“Further coverage losses during the recession will bring health and financial suffering for even more families across our state,” Adams said. “More people will go without needed health care. More hospital bills will go unpaid. And all Alabamians will bear the additional strain on our health care system. This report’s findings should be a blaring emergency siren for our state leaders.”

The Washington D.C.-based nonprofit research organization Families USA released a report Monday that shows that in Alabama, job losses during the coronavirus pandemic resulted in 69,000 Alabamians losing health insurance between February and May. Those uninsured adults raised Alabama’s uninsured rate to 19 percent, which is the ninth highest rate in the country, and 3 percentage points higher than in 2018, according to the report. 

“As workers and their families lose comprehensive health insurance, their risk of delayed care and complications from the virus increases. So does their risk of financial devastation,” Alabama Arise’s press release states. 

Across the country 5.4 million more Americans lost health insurance between February and May, the report notes, which was a 39 percent higher increase in uninsured than any annual increase on record. States with high numbers of uninsured are also seeing more increases in COVID-19 cases, according to the report, which ranks Alabama as having the seven highest rate of new COVID-19 cases among the 15 states with large numbers of uninsured. 

“COVID-19 is putting lives, livelihoods and economic security at risk for thousands of Alabama workers. And many communities face long-term challenges for health care capacity and economic recovery,” Adams said. “Alabama Arise and Cover Alabama urge Gov. Kay Ivey to save lives and stabilize our local hospitals by expanding Medicaid. We ask the Legislature to provide the needed state share of this pro-family, pro-health, pro-community investment in our future. And we ask Congress to strengthen Medicaid funding and help Alabama shore up our health care infrastructure.”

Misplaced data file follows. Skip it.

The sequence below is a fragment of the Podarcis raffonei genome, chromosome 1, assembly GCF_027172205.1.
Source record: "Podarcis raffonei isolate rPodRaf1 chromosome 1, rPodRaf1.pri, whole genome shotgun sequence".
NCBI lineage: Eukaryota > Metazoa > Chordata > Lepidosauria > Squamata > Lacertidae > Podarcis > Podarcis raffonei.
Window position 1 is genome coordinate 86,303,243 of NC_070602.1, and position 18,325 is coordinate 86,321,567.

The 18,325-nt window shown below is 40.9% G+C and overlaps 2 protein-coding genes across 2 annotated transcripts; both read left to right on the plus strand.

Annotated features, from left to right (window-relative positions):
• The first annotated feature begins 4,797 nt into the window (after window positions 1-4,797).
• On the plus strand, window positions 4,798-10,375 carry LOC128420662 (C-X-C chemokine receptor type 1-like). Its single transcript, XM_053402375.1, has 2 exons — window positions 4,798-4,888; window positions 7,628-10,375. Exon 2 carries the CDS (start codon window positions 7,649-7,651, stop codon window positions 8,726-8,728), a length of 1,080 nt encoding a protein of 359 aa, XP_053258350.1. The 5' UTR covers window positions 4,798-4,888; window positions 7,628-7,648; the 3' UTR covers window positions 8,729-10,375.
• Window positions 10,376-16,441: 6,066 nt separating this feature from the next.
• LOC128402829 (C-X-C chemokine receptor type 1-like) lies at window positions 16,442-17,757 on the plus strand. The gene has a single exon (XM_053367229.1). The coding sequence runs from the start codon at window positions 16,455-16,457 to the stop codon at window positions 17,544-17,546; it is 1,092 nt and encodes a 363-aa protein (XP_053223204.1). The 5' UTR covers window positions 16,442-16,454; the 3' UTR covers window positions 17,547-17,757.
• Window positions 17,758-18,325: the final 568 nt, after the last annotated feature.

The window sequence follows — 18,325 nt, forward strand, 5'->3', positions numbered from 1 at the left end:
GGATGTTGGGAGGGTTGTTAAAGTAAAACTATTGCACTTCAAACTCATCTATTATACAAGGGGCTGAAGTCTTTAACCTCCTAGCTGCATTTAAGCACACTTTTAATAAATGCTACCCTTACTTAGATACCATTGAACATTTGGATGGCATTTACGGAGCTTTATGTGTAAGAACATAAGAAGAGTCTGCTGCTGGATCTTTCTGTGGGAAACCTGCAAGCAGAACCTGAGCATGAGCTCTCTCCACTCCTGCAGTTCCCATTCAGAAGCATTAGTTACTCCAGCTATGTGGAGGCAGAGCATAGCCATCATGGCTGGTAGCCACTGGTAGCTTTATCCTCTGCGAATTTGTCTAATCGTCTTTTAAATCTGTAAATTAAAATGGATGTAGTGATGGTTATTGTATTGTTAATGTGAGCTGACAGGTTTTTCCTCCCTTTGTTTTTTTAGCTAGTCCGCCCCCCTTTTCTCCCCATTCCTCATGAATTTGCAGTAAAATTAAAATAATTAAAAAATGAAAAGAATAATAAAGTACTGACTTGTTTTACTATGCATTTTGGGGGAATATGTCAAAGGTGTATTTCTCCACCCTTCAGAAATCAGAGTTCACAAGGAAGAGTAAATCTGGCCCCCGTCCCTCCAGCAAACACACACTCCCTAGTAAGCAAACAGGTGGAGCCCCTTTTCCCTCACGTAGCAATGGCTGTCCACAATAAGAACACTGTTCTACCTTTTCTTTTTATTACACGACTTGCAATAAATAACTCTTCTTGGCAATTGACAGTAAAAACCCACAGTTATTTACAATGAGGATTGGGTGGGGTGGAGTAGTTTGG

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Dr. Don Williamson, president of the Alabama Hospital Association, told reporters during a press conference Tuesday that expanding Medicaid “is critically important.”

“We see clear data now that infant mortality rates are lowered in states that have expanded Medicaid, because women have better access to prenatal care,” Williamson said. “We see breast cancer diagnosed earlier, hence reducing the death rate due to breast cancer. We see diabetes being diagnosed earlier. We just see a general improvement in life expectancy and health outcomes associated with people having access to health care.”

In states that have expanded Medicaid there’s evidence that peoples’ credit scores improve, bankruptcies decline and jobs are created, Williamson said.

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“It seems to us like the right thing to do for our citizens, and it seems the right thing to do for the state, and that was all before COVID,” Williamson said. “And COVID has simply highlighted that there are thousands of people now who end up coming to hospitals and not having insurance.”

U.S. Sen. Doug Jones, D-Alabama, who hosted Williamson in the Tuesday press conference, has been a longtime proponent of expanding Medicaid in Alabama, and said he continues to work to try and get incentives approved to help reduce the cost to Alabama and other states for an expansion of the program.

“Going into this pandemic we had over 300,000 Alabamians it would have benefited,” Jones said of a Medicaid expansion. “Today, it’s probably closer to 500,000.”

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White House task force member worried about the South, meets with Gov. Kay Ivey

Birx emphasized “very strongly” that this is a critical time for the South to mitigate the spread of COVID-19, according to the governor’s office.

Eddie Burkhalter

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Gov. Kay Ivey hosted Dr. Deborah Birx, a member of the White House's Coronavirus Task Force, at the Governor’s Mansion. (VIA GOVERNOR'S OFFICE)

A member of the White House’s Coronavirus Task Force is worried about the South and visited with Gov. Kay Ivey and others in Montgomery on Wednesday to discuss the growing problem. 

Ivey hosted Dr. Deborah Birx, a member of the White House’s Coronavirus Task Force, at the Governor’s Mansion, where the two held a round table discussion along with State Health Officer Dr. Scott Harris, other state health individuals, business and religious leaders and other lawmakers, according to a press release from Ivey’s office.

Members of the press were not permitted to attend.